Saturday, May 23, 2009

Fighting in Afghanistan: proceed with caution

The United States has agreed to deploy at least 21,000, perhaps up to 30,000, additional American troops to Afghanistan. About 55,000 NATO soldiers currently serve in that country, about half of whom are Americans.

More recently, Defense Secretary Robert Gates announced the appointment of Lt. Gen. Stanley McChrystal, with extensive Special Operations command experience, to replace Gen. David McKiernan as U.S. and NATO commander in Afghanistan. At the same time, the Obama administration continues to review its overall strategy in the area. Although it has announced no consensus for future action, the President has made clear that his approach will involve more than just military force, and it will incorporate the entire region, with appropriate emphasis on Pakistan.

There are few more volatile areas in the world, and few with higher stakes. The reason for entering Afghanistan in the first place was to eliminate the Taliban-sponsored sanctuary for Al Qaeda. This mission failed, and once it did, the Bush administration offered little substantive guidance to improve the situation. Afghanistan became a backwater as the U.S. turned its attention to Iraq, and inadequate coalition resources facilitated a Taliban resurgence against an ineffectual Afghan military establishment, the spread of corruption apparently at every level of government, and the increased involvement of apparently ungovernable tribal areas in Northwest Pakistan. In 2008, the U.S. lost 155 Americans in combat, and the casualty totals undoubtedly will rise.

With the die cast in Iraq, President Obama rightly has turned attention to Afghanistan, an improbable source of frightening destabilization in South and West Asia. Afghanistan is a landlocked nation that suffers from extreme poverty in some of the most rugged terrain in the world, and the U.S., like it or not, has committed itself to a struggle there that could lead to long-term military and diplomatic frustration reminiscent of the Vietnam War.

No end is remotely in sight in Afghanistan, and plenty of U.S. observers know full well that success is far from certain. Memories of the Soviet Union’s failure to control the country are still fresh, and it is worth noting that Afghanis probably do not consider Soviet and U.S. motives to be very different. In fact, Afghanistan has never willingly accepted foreign intrusions. So, in addition to remembering the Soviet experience in Afghanistan between 1979 and 1989, I propose we also remember one person.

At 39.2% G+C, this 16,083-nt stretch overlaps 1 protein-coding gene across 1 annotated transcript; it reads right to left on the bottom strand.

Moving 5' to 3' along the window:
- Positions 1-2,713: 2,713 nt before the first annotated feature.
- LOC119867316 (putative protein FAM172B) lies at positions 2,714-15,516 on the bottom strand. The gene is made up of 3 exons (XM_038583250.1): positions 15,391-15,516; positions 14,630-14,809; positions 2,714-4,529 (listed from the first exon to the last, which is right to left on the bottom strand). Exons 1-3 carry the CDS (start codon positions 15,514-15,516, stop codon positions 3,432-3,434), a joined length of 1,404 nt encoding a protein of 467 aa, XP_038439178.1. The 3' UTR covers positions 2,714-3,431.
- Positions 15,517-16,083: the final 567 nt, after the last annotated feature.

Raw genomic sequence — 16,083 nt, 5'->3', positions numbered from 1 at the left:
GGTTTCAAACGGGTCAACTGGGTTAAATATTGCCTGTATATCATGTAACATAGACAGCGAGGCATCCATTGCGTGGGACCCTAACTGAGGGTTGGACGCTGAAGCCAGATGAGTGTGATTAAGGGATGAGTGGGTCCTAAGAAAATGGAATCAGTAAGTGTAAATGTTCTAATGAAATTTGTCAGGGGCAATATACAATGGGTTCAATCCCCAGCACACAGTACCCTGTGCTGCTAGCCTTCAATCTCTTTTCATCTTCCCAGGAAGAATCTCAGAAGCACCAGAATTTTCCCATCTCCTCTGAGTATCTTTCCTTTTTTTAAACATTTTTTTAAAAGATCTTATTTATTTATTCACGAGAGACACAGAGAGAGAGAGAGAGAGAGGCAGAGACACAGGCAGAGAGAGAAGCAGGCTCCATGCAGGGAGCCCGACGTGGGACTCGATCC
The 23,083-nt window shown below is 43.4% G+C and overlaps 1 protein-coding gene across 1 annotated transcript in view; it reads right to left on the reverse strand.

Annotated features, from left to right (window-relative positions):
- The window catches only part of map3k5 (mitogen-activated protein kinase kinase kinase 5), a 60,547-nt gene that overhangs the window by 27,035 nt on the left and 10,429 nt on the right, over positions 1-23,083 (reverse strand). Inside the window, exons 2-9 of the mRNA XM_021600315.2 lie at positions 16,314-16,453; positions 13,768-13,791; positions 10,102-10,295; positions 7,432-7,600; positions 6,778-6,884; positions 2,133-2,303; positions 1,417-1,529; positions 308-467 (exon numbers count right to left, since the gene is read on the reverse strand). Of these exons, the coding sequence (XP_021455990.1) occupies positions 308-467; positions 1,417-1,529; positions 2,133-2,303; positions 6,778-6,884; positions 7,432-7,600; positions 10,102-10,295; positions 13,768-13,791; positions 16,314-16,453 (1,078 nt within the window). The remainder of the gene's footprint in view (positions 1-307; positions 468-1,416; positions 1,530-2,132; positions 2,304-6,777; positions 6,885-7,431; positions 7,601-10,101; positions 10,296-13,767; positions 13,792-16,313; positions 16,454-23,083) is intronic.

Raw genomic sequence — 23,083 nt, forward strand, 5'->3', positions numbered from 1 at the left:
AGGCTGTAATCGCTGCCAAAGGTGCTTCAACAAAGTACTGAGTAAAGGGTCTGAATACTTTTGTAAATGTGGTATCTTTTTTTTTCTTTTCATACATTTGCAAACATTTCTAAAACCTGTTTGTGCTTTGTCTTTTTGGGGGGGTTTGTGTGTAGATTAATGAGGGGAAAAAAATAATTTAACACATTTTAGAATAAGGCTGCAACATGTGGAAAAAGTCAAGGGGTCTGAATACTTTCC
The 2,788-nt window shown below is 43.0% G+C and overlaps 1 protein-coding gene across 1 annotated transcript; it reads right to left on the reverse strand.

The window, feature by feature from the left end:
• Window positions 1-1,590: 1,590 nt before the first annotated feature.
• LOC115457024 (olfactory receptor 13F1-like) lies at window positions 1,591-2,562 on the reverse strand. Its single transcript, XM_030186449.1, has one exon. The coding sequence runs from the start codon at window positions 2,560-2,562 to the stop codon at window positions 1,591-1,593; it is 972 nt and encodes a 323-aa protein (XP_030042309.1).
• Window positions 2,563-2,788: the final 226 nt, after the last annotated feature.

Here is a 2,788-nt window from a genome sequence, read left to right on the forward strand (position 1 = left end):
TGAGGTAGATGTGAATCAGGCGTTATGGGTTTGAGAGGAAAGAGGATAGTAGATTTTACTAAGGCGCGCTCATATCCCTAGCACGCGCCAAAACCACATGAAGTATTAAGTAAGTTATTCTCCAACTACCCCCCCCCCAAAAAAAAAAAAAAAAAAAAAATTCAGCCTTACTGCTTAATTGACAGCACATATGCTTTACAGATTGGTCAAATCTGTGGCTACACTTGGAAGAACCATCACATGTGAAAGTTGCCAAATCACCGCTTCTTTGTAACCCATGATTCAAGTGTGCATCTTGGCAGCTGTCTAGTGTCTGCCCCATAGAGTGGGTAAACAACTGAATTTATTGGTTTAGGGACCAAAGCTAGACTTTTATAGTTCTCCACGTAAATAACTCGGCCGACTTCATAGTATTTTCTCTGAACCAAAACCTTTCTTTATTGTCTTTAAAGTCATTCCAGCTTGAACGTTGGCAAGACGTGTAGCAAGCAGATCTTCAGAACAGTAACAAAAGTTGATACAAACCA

The gentleman in question is William Brydon. Dr. Brydon was the assistant surgeon of a British force marching 90 miles in January 1842 under the command of Major General William George Keith Elphinstone from Kabul to Jalalabad after an insurrection in the former city forced the evacuation of 16,500 British and British Raj soldiers and camp followers. A week after the march began, Dr. Brydon, horribly wounded, rode his exhausted horse through the gates of Jalalabad with Afghan riders in pursuit. When asked where the army was, he replied, “I am the army.” He was the only survivor of the entire force to reach safety. The rest surrendered or died in battle or of exposure during the march.

It is worth noting that the British Empire fought three wars in Afghanistan, losing the first in 1842, securing partial victory in the second by 1880 and inconclusively ending the third in 1919. The reason for all this conflict was to protect the Raj from Russian incursions through Afghanistan into India. It is worth noting that the Russians had even less success overall than the British with military and diplomatic forays that came to be known as “the Great Game.”

Of course, any romantic attachment to conflict has long since vanished in the world. Even a backwater war is nasty business, and the U.S. should, and I believe will, proceed with caution. Americans need not reach too far to conclude that U.S. lives and treasure lost in an inhospitable region with equally inhospitable people not remotely related to us through geography culture, politics, economics or religion could well be waste of the most egregious sort. If we remember Dr. Brydon, perhaps we can minimize the potential for damage.

No comments:

Post a Comment